If we do, it becomes evident that human evolution is not unique in its capacity to explain shared genetic features.It becomes conceivable that the shared genetic features in the genomes of humans and the great apes reflect shared designs employed by a Creator. It becomes conceivable that the shared genetic features in the genomes of humans and the great apes reflect shared designs employed by a Creator.
Though repressed by contemporary mainstream science, this interpretative approach is not anti-scientific. In fact, there is a historical precedent for viewing shared genetic features as evidence for common design, not common descent. Prior to Charles Darwin, distinguished biologist Sir Richard Owen interpreted shared biological structures as manifestations of an archetype that originated in the mind of the First Cause, not the products of descent with modification. Darwin later replaced Owen’s archetype with a common ancestor.
If the action of an intelligent agent becomes part of the construct of science and, hence, biology, then the shared “molecular fossils” in the genomes of humans and the great apes, such as pseudogenes, uniquely point to common descent only if certain assumptions are true:
- the genomes’ shared structures and sequences are nonfunctional;
- the events that created these features are rare, random, and nonrepeatable;
- no mechanisms other than common descent (vertical gene transfer) can generate shared features in genomes.
However, recent studies raise questions about the validity of these assumptions. For example, in the last decade or so, molecular biologists and molecular geneticists have discovered that most classes of “junk DNA,” including pseudogenes, have function. (Interested readers can find references to the original scientific papers in the second expanded edition of Who Was Adam? and The Cell’s DesignFazale Rana with Hugh Ross, Who Was Adam? A Creation Model Approach to the Origin of Humanity (Covina, CA: RTB Press, 2015), 341–8; Fazale Rana, The Cell’s Design: How Chemistry Reveals the Creator’s Artistry (Grand Rapids, MI: Baker, 2008), 255–60.) In fact, the recently proposed competitive endogenous RNA hypothesisFor further discussion, see http://www.reasons.org/articles/unitary-pseudogenes-have-function-part-1 and http://www.reasons.org/articles/unitary-pseudogenes-have-function-part-2 explains why pseudogenes must display similar sequences to their functional counterparts in order to carry out their cellular function.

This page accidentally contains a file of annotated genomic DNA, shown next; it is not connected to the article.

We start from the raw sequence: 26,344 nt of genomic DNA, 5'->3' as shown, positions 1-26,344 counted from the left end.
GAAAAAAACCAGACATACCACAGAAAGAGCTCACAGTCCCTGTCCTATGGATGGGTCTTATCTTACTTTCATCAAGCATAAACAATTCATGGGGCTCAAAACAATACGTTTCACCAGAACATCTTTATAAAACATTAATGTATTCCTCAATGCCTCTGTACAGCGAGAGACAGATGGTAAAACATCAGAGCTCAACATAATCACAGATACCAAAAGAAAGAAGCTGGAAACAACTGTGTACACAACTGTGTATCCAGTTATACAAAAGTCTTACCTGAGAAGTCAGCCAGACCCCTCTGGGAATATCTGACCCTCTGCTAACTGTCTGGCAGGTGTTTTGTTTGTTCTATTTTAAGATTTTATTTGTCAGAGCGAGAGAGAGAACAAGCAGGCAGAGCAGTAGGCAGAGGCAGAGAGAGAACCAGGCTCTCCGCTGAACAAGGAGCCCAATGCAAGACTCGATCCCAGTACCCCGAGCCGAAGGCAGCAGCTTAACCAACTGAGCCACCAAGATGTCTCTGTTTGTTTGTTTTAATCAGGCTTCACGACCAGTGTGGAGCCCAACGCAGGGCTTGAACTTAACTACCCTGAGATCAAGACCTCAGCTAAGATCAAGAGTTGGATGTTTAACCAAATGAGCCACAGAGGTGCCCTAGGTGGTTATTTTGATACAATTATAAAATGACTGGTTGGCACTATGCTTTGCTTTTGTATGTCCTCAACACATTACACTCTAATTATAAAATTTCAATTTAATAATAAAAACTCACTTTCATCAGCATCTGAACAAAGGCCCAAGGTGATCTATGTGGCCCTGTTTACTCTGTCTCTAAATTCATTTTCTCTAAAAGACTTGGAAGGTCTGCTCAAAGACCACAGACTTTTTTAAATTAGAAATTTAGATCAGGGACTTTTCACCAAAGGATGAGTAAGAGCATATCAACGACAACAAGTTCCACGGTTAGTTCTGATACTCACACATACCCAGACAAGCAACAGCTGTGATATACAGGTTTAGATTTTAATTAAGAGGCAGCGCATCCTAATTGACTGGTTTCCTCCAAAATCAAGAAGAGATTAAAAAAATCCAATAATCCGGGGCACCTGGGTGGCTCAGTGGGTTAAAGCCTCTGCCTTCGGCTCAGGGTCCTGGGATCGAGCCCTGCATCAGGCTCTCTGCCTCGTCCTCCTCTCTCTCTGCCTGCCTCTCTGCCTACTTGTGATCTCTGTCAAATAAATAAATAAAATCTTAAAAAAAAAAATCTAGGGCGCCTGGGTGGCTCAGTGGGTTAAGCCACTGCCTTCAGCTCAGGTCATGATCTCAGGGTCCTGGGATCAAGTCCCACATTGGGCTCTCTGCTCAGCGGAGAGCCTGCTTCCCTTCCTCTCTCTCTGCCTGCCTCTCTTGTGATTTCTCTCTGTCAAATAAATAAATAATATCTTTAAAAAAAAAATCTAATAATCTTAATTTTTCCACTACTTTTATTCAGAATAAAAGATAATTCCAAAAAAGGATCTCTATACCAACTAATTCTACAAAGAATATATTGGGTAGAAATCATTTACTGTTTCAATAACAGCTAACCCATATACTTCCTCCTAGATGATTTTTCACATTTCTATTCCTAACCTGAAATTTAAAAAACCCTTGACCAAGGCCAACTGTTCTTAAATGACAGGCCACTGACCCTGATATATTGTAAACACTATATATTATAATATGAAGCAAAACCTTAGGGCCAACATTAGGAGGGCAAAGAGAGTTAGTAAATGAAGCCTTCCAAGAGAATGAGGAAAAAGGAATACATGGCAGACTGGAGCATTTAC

These advances serve to weaken key assumptions needed for a common-descent argument. Considering these discoveries, is it possible to make sense of the shared genomic architecture and DNA sequences within the framework of a creation model?
A Scientific Creation Model for Common Design
What follows is a brief abstract of a genomics model I have been working on with a molecular biologist colleague at Reasons to Believe. A detailed defense of our model can be found in the second expanded edition of Who Was Adam?Rana with Ross, Who Was Adam?, 368–72.
A key tenet of the model is the idea that organisms and their genomes are the products of God’s direct creative activity. But once created, genomes are subjected to microevolutionary processes.
In brief, our model explains the similarities among organisms’ genomes in one of two ways:
- As reflecting the work of a Creator who deliberately designed similar features in genomes according to: (a) a common function; or (b) a common blueprint.
- As reflecting the outworking of physical, chemical, or biochemical processes that (a) occur frequently; (b) are nonrandom; and (c) are reproducible. These processes cause the independent origin of the same features in the genomes of different organisms. These features can be either functional or nonfunctional.
Our model also explains genomes’ differences in one of two ways:
- As reflecting the work of a Creator who deliberately designed differences in genomes with distinct functions.
- As reflecting the outworking of physical, chemical, or biochemical processes that lead to microevolutionary changes.
In principle, our model can account for similarities and differences in the genomes of organisms as either the deliberate work of a Creator or via natural-process mechanisms that alter the genomes after creation.
Did Humanity Begin as a Primordial Pair or a Population?
One point Venema fails to acknowledge is that the population sizes generated from genetic diversity data are, at best, merely estimates, not hard and fast values. That’s because the mathematical models these methods are based on are highly idealized, and they generate differing estimates based on several factors.
More significantly, however, recent studies focusing on birds and mammals raise questions as to whether these models predict population size. As the author of one study states, “Analyses of mitochondrial DNA (mtDNA) have challenged the concept that genetic diversity within populations is governed by effective population size and mutation rate . . . the variation in the rate of mutation rather than in population size is the main explanation for variations in mtDNA diversity observed among bird species.”Hans Ellegren, “Is Genetic Diversity Really Higher in Large Populations?” Journal of Biology 8 (2009): 41.
In fact, several studies—involving white-tailed deer, mouflon sheep, Przewalski’s horses, white-tailed eagles, the copper redhorse, and gray whales in which the original population size was known—revealed that the measured genetic diversity generations later was much greater than expected based on the models.Rana with Ross, Who Was Adam?, 350–2. In turn, if this data was used to estimate initial population size, the numbers would be much greater than the models predicted.
Given how poorly these population-size models perform, it is hard to argue that science has falsified the notion that humanity descended from a primordial pair.
Looking to the resurrection as an example and by relaxing the vise grip of methodological naturalism on scientific inquiry, Christian scholarship stands to advance on the historical case for Adam and Eve.